Most waterline fixes are conducted by the city at the cost of time and materials alone, but for the Whitewater Park break, Hoffman said his team brought in Gould Construction to help with the excavation.
In all, locating the leak and excavating the pipe took about three weeks and could cost the city about $35,000, he said.
City Hall, West Glenwood
One of the coldest days on record in late 2021, Dec. 21 was a double whammy for Hoffman’s crews, who raced to fix two water main breaks on opposite sides of Glenwood Springs.
The first was the result of a failed valve bonnet next to City Hall.
“The bolts around the bonnet were corroded almost entirely away,” Langhorst said. “That 6-inch line supplied City Hall’s potable water and fire sprinkler systems, so we had to close up during repairs.”
Similar to the corroded pipe wall in Whitewater Park, the bonnet bolts corroded as a result of acidic soil conditions and the same minerals in the water table that people travel the world to enjoy at the local hot springs.
When the bonnet was installed decades ago, workers used uncoated steel bolts to secure the fitting, which led to their quick erosion. Nowadays, the city uses fluorocarbon-coated bolts to prevent corrosion, Langhorst said.
Across town in West Glenwood, Hoffman’s crews repaired a three-quarter-inch service saddle near Ponderosa Drive about 6 feet below the roadway, which burst as a result of the drastic change in temperature.
7th and Minter
Another break first identified at the city’s water plant, Hoffman said he received a call early one December morning about one of the city’s water tanks draining rapidly.
“If this was in a neighborhood, we would’ve had calls coming in left and right,” Hoffman said. “But we didn’t get any of those, so we knew the break was off the beaten path.”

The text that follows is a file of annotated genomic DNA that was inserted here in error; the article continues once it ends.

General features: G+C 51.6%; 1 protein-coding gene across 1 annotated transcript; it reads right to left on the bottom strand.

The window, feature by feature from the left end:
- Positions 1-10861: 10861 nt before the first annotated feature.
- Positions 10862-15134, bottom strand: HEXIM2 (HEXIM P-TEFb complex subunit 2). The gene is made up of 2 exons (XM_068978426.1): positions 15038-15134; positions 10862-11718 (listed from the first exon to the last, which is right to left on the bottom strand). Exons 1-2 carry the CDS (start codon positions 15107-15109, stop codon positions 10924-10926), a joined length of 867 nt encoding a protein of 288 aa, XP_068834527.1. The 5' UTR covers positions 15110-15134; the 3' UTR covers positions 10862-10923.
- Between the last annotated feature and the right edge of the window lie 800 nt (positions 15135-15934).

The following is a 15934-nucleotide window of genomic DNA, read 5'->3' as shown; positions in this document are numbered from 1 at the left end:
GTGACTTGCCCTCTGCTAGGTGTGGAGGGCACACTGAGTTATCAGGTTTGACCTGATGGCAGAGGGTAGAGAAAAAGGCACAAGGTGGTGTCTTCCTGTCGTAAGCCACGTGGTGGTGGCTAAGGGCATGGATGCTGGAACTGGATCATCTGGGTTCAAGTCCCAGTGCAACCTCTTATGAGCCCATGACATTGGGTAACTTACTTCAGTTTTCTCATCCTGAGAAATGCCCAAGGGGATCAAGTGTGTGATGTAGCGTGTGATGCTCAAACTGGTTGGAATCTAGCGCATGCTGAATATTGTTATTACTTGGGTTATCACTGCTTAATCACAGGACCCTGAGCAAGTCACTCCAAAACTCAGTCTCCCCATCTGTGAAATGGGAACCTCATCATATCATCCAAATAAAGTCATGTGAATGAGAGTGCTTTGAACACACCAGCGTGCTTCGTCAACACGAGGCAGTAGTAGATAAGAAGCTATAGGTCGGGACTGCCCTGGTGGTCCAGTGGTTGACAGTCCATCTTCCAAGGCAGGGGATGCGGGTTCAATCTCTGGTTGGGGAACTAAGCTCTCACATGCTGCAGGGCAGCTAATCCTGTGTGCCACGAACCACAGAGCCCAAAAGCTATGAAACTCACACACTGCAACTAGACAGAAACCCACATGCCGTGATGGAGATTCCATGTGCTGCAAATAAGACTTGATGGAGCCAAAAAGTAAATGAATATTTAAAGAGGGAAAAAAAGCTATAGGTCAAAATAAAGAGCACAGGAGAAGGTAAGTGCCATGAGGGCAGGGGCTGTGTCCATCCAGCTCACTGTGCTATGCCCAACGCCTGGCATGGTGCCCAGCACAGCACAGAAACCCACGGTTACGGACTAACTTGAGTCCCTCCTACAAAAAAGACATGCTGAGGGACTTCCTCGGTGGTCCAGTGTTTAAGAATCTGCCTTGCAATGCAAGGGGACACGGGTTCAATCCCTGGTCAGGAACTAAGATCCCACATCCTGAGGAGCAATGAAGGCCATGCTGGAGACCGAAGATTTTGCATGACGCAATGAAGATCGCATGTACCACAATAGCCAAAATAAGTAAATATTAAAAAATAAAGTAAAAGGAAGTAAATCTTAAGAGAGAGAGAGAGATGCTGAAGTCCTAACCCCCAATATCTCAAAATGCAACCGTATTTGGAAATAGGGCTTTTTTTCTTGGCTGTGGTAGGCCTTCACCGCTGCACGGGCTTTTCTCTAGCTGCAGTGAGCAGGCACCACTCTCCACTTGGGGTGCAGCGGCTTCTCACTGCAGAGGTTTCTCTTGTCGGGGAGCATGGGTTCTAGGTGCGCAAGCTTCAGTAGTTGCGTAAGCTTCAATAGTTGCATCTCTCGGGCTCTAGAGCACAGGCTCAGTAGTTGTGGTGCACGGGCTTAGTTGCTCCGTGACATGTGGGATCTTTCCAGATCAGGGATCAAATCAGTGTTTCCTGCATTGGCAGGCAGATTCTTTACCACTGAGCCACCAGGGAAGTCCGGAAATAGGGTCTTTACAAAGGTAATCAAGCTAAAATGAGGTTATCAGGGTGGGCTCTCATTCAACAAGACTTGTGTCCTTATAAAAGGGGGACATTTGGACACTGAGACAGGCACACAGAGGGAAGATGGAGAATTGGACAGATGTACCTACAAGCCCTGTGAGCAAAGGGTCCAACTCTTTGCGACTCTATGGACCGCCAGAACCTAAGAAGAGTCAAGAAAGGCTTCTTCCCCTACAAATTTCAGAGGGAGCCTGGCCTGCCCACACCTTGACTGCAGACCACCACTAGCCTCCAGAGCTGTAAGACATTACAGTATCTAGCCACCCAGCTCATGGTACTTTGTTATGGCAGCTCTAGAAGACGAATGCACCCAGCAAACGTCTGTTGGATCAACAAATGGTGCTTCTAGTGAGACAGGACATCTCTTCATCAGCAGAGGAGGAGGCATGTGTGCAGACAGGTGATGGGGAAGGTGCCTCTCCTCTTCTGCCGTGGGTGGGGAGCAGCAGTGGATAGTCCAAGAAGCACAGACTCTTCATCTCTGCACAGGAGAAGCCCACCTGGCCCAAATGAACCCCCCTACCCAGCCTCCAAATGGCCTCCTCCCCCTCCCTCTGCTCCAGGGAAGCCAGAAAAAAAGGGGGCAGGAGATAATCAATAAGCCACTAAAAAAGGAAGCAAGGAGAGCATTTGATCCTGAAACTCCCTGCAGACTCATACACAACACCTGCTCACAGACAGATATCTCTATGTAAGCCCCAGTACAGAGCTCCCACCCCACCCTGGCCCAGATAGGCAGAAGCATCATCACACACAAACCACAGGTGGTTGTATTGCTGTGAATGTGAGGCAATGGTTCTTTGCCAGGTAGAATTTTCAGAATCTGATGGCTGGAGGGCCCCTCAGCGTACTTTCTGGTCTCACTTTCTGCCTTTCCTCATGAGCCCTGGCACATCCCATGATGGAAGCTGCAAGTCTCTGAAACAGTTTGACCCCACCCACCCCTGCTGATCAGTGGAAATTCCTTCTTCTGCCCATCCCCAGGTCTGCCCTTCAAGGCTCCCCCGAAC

While driving around looking for signs of excess water, one of Hoffman’s team noticed a new river had seemingly sprung up near the railroad tracks at Seventh Street and Minter Avenue.
“A waterline that runs off Minter and into the railroad right of way sprang a leak and started feeding the Colorado adjacent to the mainline track,” Hoffman said.
Working with Union Pacific, the city determined there was no structural damage to the track or its base before starting repairs.
A previous repair on a 10-inch, thin-wall steel waterline failed, causing the damage, and city workers were able to fix the repair without help from an outside contractor.
“When a waterline breaks, we’re doing everything we can, sometimes in the worst conditions you can imagine,” Langhorst said. “So if the residents can be a little patient with us when these things happen, it will be a big help.”
City crews continue to patch and replace broken infrastructure throughout the city as needed, but the real work is being done in the planning phases, Langhorst said.
As new projects pop up, the city is investing in better pipe technology to suit the area’s poor soil conditions and erratic winter temperatures. Furthermore, Langhorst said city staff are working proactively to move infrastructure to more accessible locations, such as replacing waterlines running beneath the rivers with new pipe run along the underside of the city’s bridges.
Reporter Ike Fredregill can be reached at 970-384-9154 or by email at email@example.com.